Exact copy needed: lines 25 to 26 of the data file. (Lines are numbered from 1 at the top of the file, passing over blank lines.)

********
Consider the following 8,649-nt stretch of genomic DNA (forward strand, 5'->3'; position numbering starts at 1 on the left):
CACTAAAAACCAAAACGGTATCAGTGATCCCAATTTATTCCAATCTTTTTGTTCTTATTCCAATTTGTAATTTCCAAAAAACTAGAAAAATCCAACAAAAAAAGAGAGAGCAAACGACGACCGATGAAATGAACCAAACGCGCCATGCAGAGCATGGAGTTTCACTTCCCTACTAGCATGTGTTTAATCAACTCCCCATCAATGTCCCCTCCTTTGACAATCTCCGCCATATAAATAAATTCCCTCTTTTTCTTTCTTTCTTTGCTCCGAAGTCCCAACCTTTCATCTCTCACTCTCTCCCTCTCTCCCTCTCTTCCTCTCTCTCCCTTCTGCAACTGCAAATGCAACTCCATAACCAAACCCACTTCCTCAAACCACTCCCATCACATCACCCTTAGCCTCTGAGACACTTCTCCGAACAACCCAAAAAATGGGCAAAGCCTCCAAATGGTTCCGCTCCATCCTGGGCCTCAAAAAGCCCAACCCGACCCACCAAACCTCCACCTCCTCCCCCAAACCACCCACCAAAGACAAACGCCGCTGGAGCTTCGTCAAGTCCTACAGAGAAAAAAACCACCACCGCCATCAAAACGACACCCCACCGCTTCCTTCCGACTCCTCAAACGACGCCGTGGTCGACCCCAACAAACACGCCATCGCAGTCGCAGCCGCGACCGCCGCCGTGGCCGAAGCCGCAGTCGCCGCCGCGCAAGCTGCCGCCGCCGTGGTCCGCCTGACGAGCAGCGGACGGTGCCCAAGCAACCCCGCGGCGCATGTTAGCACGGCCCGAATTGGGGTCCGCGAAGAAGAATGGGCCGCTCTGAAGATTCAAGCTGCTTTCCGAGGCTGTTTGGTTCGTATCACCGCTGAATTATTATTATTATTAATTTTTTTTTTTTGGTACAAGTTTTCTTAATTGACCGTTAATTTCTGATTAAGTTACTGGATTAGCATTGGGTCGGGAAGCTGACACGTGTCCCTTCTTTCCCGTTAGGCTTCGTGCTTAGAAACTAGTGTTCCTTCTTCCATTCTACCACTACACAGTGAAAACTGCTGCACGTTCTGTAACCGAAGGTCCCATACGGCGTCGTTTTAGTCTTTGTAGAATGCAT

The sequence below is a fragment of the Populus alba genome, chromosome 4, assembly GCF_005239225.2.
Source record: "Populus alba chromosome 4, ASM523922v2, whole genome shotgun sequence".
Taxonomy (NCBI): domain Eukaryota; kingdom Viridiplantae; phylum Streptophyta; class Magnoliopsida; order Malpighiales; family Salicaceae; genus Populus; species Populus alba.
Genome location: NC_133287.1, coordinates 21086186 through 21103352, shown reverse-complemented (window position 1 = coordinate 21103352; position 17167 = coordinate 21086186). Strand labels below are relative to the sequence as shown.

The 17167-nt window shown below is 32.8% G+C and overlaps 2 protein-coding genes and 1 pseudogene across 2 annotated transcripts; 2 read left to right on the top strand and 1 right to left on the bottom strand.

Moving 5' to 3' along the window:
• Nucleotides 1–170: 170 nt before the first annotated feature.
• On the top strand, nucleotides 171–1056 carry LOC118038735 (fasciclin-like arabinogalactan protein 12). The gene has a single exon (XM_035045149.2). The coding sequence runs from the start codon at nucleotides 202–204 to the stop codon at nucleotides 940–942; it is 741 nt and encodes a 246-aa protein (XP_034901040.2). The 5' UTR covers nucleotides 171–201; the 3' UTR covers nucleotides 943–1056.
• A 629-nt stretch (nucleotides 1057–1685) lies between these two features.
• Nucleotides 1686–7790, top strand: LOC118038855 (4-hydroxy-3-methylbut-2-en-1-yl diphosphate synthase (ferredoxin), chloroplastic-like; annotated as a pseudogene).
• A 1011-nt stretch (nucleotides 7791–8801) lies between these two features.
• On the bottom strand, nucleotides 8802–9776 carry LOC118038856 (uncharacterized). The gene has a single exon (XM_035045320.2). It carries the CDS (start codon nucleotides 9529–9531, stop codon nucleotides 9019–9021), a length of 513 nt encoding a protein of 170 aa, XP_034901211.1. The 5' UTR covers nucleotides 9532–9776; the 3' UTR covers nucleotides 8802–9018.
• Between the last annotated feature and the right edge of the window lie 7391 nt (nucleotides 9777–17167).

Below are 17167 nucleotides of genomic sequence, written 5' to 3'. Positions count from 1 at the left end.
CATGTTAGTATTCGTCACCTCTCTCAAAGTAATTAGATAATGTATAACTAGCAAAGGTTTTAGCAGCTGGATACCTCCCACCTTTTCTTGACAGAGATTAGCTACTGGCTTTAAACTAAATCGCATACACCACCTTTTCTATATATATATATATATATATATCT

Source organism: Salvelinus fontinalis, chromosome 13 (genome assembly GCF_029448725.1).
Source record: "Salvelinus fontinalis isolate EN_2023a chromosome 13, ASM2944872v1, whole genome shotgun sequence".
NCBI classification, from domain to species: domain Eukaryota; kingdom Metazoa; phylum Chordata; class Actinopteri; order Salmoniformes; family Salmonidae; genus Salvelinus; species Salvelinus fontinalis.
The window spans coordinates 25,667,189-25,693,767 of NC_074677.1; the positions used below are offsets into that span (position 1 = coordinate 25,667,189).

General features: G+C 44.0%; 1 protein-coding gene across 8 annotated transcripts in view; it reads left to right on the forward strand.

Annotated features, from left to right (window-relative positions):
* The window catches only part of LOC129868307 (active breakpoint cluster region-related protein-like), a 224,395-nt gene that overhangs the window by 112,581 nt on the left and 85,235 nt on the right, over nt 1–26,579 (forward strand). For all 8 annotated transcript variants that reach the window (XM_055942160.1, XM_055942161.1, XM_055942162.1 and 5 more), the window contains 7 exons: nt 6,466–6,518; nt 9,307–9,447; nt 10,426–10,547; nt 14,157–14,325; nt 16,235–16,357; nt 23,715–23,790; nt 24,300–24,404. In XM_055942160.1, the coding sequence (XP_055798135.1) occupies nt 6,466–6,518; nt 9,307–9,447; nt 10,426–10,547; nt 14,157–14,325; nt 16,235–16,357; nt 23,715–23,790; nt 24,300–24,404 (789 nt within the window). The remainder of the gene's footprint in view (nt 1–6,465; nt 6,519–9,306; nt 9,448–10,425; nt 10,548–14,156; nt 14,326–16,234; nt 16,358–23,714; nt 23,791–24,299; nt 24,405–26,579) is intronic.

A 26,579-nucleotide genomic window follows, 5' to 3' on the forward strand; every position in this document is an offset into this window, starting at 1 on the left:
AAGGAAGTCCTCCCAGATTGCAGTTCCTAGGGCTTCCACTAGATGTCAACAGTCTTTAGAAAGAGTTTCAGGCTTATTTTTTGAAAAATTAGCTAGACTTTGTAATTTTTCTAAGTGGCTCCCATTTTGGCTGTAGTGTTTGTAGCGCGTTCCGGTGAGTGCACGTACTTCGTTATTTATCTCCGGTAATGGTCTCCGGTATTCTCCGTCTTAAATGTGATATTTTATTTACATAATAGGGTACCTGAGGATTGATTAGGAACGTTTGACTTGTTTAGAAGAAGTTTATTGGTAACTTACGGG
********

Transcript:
A 26,579-nucleotide genomic window follows, 5' to 3' on the forward strand; every position in this document is an offset into this window, starting at 1 on the left:
AAGGAAGTCCTCCCAGATTGCAGTTCCTAGGGCTTCCACTAGATGTCAACAGTCTTTAGAAAGAGTTTCAGGCTTATTTTTTGAAAAATTAGCTAGACTTTGTAATTTTTCTAAGTGGCTCCCATTTTGGCTGTAGTGTTTGTAGCGCGTTCCGGTGAGTGCACGTACTTCGTTATTTATCTCCGGTAATGGTCTCCGGTATTCTCCGTCTTAAATGTGATATTTTATTTACATAATAGGGTACCTGAGGATTGATTAGGAACGTTTGACTTGTTTAGAAGAAGTTTATTGGTAACTTACGGG